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Tilly Wallace

Secrets to Reveal

Secrets to Reveal

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Every heart holds a secret, but some are harder to reveal than others…

England, 1812. Aster Simmons lives a quiet and orderly existence working as a secretary and indulging in her love for puzzles—until her routine is disrupted by the arrival of an impertinent Scotsman who lounges around her office like an overgrown dog. The heated glances he casts her way make her think very non-routine thoughts.

Hamish Logan, captain in the Highland Wolves, has been given a mission to protect the man working on a coded list of traitors. If the Wolves are ever to have the same rights as ordinary men, he has to prove to those in power that a wolf can be civilised. The only problem is the fascinating secretary, who makes his wolf rise to the surface and makes him want to do very uncivilised things.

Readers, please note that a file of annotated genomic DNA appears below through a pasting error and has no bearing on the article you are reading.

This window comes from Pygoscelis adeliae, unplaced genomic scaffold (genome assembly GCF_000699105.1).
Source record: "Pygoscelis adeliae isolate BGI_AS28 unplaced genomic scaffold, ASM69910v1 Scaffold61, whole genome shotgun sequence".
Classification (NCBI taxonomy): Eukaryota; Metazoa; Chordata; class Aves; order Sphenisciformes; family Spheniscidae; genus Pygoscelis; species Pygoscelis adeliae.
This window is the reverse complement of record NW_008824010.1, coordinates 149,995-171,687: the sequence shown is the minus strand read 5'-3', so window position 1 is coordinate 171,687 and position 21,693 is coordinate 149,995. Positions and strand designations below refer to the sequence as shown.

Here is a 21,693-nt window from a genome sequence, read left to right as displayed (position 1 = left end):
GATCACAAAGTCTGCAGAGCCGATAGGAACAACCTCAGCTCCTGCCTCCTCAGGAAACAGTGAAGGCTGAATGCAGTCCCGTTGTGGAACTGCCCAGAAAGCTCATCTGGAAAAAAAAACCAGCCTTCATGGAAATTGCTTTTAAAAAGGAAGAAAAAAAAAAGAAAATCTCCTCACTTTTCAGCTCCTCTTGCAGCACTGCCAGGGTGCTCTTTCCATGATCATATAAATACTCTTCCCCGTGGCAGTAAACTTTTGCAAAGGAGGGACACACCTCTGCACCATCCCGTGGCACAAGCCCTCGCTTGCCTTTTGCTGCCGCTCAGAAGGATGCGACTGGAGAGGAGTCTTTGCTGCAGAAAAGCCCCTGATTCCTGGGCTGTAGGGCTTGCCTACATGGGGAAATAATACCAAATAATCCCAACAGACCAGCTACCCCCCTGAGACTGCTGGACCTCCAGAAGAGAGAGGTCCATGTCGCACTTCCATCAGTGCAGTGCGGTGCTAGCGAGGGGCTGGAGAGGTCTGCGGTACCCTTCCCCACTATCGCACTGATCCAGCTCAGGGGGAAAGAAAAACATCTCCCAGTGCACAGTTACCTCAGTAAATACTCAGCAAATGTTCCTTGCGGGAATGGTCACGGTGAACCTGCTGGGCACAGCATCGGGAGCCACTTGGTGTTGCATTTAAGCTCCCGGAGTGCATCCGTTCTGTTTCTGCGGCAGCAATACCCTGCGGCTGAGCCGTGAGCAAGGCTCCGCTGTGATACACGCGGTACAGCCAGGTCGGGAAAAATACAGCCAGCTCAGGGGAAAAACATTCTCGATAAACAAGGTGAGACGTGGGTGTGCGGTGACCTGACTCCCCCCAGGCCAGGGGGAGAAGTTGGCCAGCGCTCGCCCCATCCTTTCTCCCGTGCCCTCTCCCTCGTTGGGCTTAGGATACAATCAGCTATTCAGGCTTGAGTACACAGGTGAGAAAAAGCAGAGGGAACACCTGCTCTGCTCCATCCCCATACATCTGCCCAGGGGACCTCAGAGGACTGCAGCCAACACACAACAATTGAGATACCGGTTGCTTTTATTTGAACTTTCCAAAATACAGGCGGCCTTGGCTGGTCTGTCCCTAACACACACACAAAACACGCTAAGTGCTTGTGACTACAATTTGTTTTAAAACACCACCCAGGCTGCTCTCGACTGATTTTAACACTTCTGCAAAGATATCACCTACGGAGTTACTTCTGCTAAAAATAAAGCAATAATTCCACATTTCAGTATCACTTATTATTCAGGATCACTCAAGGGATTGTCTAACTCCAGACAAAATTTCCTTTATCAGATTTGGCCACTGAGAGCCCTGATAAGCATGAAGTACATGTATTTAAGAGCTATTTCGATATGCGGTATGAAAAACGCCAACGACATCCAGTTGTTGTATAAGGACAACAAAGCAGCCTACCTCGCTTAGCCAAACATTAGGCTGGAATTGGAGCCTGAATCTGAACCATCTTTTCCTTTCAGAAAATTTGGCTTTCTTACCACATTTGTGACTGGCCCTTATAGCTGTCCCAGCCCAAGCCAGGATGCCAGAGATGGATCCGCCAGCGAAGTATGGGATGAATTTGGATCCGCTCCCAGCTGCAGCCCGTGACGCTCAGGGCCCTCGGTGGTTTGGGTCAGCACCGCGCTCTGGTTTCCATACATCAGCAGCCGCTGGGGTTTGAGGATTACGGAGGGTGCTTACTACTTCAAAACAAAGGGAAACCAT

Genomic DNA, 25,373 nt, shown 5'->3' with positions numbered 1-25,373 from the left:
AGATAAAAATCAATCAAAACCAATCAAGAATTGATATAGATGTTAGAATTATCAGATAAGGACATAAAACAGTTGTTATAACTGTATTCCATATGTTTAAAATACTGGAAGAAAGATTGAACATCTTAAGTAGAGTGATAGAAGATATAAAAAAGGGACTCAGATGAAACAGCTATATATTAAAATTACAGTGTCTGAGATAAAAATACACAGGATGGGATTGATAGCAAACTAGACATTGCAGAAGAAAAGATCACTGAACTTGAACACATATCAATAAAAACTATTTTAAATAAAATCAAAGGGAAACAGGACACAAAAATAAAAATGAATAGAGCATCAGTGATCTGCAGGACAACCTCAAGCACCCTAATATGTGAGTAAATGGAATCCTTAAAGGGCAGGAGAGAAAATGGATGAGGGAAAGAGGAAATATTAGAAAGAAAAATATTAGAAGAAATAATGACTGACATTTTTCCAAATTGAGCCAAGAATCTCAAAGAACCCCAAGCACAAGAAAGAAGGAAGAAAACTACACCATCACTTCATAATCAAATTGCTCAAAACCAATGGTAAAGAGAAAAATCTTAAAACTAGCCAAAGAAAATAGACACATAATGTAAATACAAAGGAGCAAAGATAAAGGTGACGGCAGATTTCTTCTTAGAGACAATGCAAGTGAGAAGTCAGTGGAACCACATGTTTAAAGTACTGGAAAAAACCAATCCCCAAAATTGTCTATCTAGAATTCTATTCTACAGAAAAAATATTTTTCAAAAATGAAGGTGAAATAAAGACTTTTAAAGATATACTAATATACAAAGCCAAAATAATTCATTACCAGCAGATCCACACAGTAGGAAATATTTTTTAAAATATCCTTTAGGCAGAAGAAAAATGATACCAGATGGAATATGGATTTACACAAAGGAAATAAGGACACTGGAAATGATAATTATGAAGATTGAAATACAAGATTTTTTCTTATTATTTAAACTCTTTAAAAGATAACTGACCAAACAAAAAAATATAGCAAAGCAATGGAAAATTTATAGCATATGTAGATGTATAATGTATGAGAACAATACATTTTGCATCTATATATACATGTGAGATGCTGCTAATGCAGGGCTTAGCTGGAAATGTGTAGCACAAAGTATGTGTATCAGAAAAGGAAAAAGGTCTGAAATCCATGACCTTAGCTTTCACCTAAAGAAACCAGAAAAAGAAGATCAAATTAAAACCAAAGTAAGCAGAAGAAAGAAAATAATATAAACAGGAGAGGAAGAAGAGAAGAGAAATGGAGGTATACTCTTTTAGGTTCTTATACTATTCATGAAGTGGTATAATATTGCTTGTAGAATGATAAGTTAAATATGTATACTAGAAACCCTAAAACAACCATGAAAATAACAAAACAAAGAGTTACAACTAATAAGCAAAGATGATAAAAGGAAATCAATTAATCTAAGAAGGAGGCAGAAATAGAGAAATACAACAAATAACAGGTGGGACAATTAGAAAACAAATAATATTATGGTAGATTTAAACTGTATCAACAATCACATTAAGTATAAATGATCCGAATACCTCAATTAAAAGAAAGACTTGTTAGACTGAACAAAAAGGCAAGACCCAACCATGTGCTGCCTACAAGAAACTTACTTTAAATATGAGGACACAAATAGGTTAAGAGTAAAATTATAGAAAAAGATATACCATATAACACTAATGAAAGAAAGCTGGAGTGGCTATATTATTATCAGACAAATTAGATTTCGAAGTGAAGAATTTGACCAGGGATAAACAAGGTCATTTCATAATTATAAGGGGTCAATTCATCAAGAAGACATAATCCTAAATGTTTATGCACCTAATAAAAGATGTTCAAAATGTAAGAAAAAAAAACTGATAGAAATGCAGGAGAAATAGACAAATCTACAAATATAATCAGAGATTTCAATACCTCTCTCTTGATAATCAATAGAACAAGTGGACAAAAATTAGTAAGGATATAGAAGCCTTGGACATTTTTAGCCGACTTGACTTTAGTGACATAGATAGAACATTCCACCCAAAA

When the traitors strike, Aster flees with a wolf in pursuit. But can she determine who is behind the plot against England before she forfeits her heart and her life?

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Woolwich, March 1812

“Dougal, your breath could incapacitate a vampyre.” The noxious odour assaulted Aster’s nose and roused her from sleep. It was so foul she suspected even a creature that flouted the laws of Nature would have been stopped in its tracks. She screwed up her face and rolled over, but the smell leapt over her and continued its assault. “Honestly, your breath could be a secret weapon against the French and their undead warriors. No need for cannon, just equip each man at the front with his own Dougal.”